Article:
Thursday came and as promised, Antonio arrived at her apartment at half past six. With a bouquet of daisies that he had obviously picked himself off of the side of the road and the oozing smell of his cheap cologne, he knocked on her door. Angela had been ready for hours, barely sleeping a wink the night before. The infinite sheep she counted whilst tucked away in her bug-ridden bed had kept her up with all of their baa-ing as they jumped overhead. She had asked them to leave her be, but they had no interest in entertaining themselves with someone else’s overcrowded head. So it was through the night and into the morning that she was serenaded with the baa-ing of a herd of magical jumping sheep that only she could see and when she lost count, they would make her start again. And again. And again.

Her head really was overcrowded, she had never been on a date before and a man as handsome and as smart as Antonio must have been on many, she thought. A bundle of nerves she was as she pried her nearly unhinged front door open. There he was, in all of his shapeshifting glory—tonight he would be a dreamweaver, a gentleman and a prince but months later he would be a dream-killer, a drunk, and a philanderer. Antonio whistled some cliche whistle at the sight of Angela.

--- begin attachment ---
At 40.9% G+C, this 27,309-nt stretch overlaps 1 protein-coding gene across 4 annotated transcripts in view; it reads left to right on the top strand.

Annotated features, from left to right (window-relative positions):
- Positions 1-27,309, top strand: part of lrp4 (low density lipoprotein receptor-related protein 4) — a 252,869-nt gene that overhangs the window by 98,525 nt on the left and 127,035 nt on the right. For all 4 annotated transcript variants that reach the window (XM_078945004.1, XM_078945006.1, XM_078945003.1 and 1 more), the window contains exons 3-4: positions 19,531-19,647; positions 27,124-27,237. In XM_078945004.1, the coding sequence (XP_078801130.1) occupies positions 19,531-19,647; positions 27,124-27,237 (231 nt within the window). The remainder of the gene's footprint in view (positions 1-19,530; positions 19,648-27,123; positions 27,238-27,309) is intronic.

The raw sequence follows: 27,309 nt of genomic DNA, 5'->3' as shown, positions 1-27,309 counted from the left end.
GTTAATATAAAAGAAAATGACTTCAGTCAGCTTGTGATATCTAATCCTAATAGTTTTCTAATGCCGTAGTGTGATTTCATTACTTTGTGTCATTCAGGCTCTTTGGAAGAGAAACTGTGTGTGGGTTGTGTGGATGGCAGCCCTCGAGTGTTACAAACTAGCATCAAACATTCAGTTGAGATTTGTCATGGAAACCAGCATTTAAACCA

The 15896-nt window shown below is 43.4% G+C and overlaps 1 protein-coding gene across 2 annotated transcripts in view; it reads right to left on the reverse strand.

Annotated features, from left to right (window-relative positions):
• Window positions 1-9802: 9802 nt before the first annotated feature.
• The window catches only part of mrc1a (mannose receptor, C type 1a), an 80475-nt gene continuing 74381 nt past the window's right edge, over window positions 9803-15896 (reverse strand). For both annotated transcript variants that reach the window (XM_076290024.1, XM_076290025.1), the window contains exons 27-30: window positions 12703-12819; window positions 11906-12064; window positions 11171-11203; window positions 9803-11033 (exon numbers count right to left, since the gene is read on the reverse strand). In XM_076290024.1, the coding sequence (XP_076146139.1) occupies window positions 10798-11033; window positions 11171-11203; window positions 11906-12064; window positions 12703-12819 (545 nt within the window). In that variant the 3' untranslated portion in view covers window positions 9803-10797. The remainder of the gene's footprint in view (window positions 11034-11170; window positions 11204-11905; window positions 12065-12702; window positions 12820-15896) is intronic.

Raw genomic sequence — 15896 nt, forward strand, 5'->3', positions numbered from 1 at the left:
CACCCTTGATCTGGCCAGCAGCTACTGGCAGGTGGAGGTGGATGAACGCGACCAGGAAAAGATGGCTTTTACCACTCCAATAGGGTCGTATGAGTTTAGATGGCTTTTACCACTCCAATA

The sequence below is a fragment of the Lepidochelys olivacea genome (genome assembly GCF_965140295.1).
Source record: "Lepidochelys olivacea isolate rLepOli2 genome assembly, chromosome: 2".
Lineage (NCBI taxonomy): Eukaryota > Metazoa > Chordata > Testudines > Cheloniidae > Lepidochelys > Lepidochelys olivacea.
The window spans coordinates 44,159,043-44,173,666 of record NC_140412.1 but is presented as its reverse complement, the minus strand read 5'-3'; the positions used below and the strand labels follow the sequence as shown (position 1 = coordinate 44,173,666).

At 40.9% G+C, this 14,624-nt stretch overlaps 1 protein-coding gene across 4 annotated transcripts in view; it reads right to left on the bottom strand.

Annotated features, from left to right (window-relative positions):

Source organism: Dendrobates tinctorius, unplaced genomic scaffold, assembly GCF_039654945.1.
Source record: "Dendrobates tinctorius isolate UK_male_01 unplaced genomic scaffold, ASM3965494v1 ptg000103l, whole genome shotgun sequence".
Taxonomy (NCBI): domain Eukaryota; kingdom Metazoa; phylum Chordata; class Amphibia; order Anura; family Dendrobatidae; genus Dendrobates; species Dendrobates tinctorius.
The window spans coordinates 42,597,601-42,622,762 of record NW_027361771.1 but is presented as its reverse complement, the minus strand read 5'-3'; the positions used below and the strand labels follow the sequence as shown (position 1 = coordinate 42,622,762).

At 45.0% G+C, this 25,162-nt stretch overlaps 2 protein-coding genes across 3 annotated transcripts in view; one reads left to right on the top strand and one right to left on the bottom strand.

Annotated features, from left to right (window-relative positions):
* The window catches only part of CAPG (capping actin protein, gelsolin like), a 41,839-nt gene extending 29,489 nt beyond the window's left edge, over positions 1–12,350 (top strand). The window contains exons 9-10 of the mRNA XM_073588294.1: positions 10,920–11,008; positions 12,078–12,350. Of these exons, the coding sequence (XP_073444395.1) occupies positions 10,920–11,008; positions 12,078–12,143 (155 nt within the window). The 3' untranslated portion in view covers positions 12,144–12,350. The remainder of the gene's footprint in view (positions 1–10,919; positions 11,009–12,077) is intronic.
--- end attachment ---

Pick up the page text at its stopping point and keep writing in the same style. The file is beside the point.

She was a vision wearing her late mother’s dress—the one that she had always thought of as a little girl to befit a princess.

“One day when you are big and grown, you can have this very dress, my little princess,” her mother would say as she swayed about the room flicking her hands through the sides of the storm-cloud-colored dress to make the wind catch and the tiny train that followed flutter in the draft of her step.

That was a better time, a time before her mother had become too sick to walk, before her stepfather had run away from them, before Angela had been forced to grow up into her mother’s sole caretaker. Angela would sit on the edge of the bed watching completely mute as her mother danced about the fading room of their dilapidated apartment, humming some long forgotten song. Her mother was never as beautiful as she was in that dress. Long flowing motions, the dress would dance, engulfing its wearer in the calm calamity of its celestial sea. The dress was ethereal, something a fairy godmother would grant a girl to make her into the princess that she had always deserved to be. Bibbidi-bobbidi-boo.

Dax MarieComment